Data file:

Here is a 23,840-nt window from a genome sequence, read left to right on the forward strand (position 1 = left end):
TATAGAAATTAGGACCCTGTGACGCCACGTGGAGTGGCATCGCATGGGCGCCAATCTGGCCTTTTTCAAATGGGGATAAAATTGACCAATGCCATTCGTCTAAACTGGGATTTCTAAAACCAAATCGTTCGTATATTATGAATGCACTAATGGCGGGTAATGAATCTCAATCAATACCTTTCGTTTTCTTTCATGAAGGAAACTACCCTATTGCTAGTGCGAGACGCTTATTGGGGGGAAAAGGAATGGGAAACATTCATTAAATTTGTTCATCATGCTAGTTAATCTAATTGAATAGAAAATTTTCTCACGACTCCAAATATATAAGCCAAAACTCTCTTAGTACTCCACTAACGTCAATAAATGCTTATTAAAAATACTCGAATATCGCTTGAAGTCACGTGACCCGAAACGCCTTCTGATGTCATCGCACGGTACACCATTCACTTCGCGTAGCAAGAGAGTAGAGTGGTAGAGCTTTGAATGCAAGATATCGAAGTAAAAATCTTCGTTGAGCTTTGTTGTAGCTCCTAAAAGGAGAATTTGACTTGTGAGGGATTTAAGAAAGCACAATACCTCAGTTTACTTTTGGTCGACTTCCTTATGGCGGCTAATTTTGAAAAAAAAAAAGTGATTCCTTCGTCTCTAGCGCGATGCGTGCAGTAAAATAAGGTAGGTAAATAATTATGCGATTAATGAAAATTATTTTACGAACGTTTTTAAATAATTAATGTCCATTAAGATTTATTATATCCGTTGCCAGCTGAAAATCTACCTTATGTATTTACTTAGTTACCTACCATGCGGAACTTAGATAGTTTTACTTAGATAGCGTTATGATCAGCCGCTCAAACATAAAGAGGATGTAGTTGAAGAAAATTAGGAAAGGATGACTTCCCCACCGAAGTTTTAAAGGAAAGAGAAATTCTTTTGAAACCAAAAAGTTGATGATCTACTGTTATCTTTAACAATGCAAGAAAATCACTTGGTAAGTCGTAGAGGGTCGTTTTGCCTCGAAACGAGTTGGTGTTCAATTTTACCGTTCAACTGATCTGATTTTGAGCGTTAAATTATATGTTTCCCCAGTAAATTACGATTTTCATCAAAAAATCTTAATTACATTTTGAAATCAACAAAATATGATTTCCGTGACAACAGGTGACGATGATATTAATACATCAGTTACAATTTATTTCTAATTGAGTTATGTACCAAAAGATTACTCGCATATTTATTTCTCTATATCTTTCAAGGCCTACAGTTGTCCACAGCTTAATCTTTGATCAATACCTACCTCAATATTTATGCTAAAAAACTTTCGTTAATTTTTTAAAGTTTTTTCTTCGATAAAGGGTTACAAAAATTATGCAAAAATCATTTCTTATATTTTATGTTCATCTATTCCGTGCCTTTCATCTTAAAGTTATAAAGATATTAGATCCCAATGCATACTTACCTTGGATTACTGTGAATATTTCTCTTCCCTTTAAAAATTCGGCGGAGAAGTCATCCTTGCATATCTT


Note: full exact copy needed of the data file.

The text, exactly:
Here is a 23,840-nt window from a genome sequence, read left to right on the forward strand (position 1 = left end):
TATAGAAATTAGGACCCTGTGACGCCACGTGGAGTGGCATCGCATGGGCGCCAATCTGGCCTTTTTCAAATGGGGATAAAATTGACCAATGCCATTCGTCTAAACTGGGATTTCTAAAACCAAATCGTTCGTATATTATGAATGCACTAATGGCGGGTAATGAATCTCAATCAATACCTTTCGTTTTCTTTCATGAAGGAAACTACCCTATTGCTAGTGCGAGACGCTTATTGGGGGGAAAAGGAATGGGAAACATTCATTAAATTTGTTCATCATGCTAGTTAATCTAATTGAATAGAAAATTTTCTCACGACTCCAAATATATAAGCCAAAACTCTCTTAGTACTCCACTAACGTCAATAAATGCTTATTAAAAATACTCGAATATCGCTTGAAGTCACGTGACCCGAAACGCCTTCTGATGTCATCGCACGGTACACCATTCACTTCGCGTAGCAAGAGAGTAGAGTGGTAGAGCTTTGAATGCAAGATATCGAAGTAAAAATCTTCGTTGAGCTTTGTTGTAGCTCCTAAAAGGAGAATTTGACTTGTGAGGGATTTAAGAAAGCACAATACCTCAGTTTACTTTTGGTCGACTTCCTTATGGCGGCTAATTTTGAAAAAAAAAAAGTGATTCCTTCGTCTCTAGCGCGATGCGTGCAGTAAAATAAGGTAGGTAAATAATTATGCGATTAATGAAAATTATTTTACGAACGTTTTTAAATAATTAATGTCCATTAAGATTTATTATATCCGTTGCCAGCTGAAAATCTACCTTATGTATTTACTTAGTTACCTACCATGCGGAACTTAGATAGTTTTACTTAGATAGCGTTATGATCAGCCGCTCAAACATAAAGAGGATGTAGTTGAAGAAAATTAGGAAAGGATGACTTCCCCACCGAAGTTTTAAAGGAAAGAGAAATTCTTTTGAAACCAAAAAGTTGATGATCTACTGTTATCTTTAACAATGCAAGAAAATCACTTGGTAAGTCGTAGAGGGTCGTTTTGCCTCGAAACGAGTTGGTGTTCAATTTTACCGTTCAACTGATCTGATTTTGAGCGTTAAATTATATGTTTCCCCAGTAAATTACGATTTTCATCAAAAAATCTTAATTACATTTTGAAATCAACAAAATATGATTTCCGTGACAACAGGTGACGATGATATTAATACATCAGTTACAATTTATTTCTAATTGAGTTATGTACCAAAAGATTACTCGCATATTTATTTCTCTATATCTTTCAAGGCCTACAGTTGTCCACAGCTTAATCTTTGATCAATACCTACCTCAATATTTATGCTAAAAAACTTTCGTTAATTTTTTAAAGTTTTTTCTTCGATAAAGGGTTACAAAAATTATGCAAAAATCATTTCTTATATTTTATGTTCATCTATTCCGTGCCTTTCATCTTAAAGTTATAAAGATATTAGATCCCAATGCATACTTACCTTGGATTACTGTGAATATTTCTCTTCCCTTTAAAAATTCGGCGGAGAAGTCATCCTTGCATATCTT